Instead Of Jail Time For Vandalism, These Teens Were Handed A Unique Sentence

There needs to be more of this.

Five teenage boys in Ashburn, Virginia pleaded guilty this week to entering a historic black school and spray painting racially charged graffiti on the building, including swastikas and "White power." According to the Washington Post, three of the five boys were minorities themselves, and one scrawled "Brown power" on the walls of Ashburn Colored School during the Sept. 30 incident, when racial tensions were high during a tumultuous election season. 

But instead of jail time, a judge decided that the boys were more motivated by teenage recklessness than racism and handed down a unique sentence that included a visit to the U.S. Holocaust Memorial Museum, reading books from prominent black, Afghan, and Jewish authors, writing a research paper on hate speech, and listening to an interview with a former student of the Ashburn Colored School, which they defaced.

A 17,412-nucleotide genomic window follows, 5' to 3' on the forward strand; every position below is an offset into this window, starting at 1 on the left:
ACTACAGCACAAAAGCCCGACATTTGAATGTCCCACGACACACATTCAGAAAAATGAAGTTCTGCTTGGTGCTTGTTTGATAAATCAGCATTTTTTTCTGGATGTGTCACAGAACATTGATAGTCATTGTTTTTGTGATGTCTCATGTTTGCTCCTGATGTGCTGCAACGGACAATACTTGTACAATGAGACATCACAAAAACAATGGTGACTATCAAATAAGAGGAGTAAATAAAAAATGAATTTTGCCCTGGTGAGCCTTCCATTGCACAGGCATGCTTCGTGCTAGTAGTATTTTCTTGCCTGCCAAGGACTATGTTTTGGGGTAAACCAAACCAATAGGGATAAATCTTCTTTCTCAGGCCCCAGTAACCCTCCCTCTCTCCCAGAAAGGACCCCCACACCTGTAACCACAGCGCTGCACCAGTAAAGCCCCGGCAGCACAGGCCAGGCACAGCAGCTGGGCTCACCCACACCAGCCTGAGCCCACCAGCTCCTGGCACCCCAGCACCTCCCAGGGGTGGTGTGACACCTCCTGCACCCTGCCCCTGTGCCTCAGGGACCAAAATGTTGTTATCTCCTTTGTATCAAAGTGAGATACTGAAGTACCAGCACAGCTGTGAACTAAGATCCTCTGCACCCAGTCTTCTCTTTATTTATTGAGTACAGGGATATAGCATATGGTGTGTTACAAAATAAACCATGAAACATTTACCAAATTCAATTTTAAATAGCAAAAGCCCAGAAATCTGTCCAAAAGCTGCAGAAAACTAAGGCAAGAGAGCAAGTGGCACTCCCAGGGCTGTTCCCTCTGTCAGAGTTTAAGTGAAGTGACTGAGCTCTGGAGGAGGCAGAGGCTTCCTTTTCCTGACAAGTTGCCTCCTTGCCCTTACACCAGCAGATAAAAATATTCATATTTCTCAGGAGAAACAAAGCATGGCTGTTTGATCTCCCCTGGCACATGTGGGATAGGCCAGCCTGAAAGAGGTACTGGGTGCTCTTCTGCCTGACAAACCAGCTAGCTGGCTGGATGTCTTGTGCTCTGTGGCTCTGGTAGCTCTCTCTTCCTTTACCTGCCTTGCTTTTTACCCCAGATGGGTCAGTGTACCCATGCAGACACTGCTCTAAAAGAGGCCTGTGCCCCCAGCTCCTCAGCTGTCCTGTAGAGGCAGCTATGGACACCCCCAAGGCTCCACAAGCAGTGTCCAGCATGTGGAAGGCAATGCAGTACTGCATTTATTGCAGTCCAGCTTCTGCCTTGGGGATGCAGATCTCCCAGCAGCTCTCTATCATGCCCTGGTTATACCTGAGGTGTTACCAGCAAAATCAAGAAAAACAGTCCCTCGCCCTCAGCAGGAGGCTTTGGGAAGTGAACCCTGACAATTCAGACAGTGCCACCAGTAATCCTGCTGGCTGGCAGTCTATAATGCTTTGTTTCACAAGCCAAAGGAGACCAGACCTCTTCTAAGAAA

The school taught the county's African American students when racial segregation was the law. Today it is owned by the Loudoun School for the Gifted. 

The incident had prompted the community, with NAACP's help, to launch a "restoration day" to remove the graffiti. More than $70,000 in donations poured in from all over the world to help restore the building.


Loudoun County prosecutor Alex Rueda, who recommended the sentence, told the Post that they boys could benefit from learning how devastating hate speech can be. 

"It really seemed to be a teachable moment. None of them seemed to appreciate — until all of this blew up in the newspapers — the seriousness of what they had done," Rueda told the paper.

Previously, students at Loudoun School for the Gifted were working hard on restoring the building

The five boys will be reading books by Ta-Nehisi Coates, Elie Wiesel, and Toni Morrison, among others. The Post reported that they will write reports on the books, as well as a research paper "explaining the message that swastikas and white power messages on African American schools or houses of worship send to the African American community as well as the broader community, which includes other minority groups."


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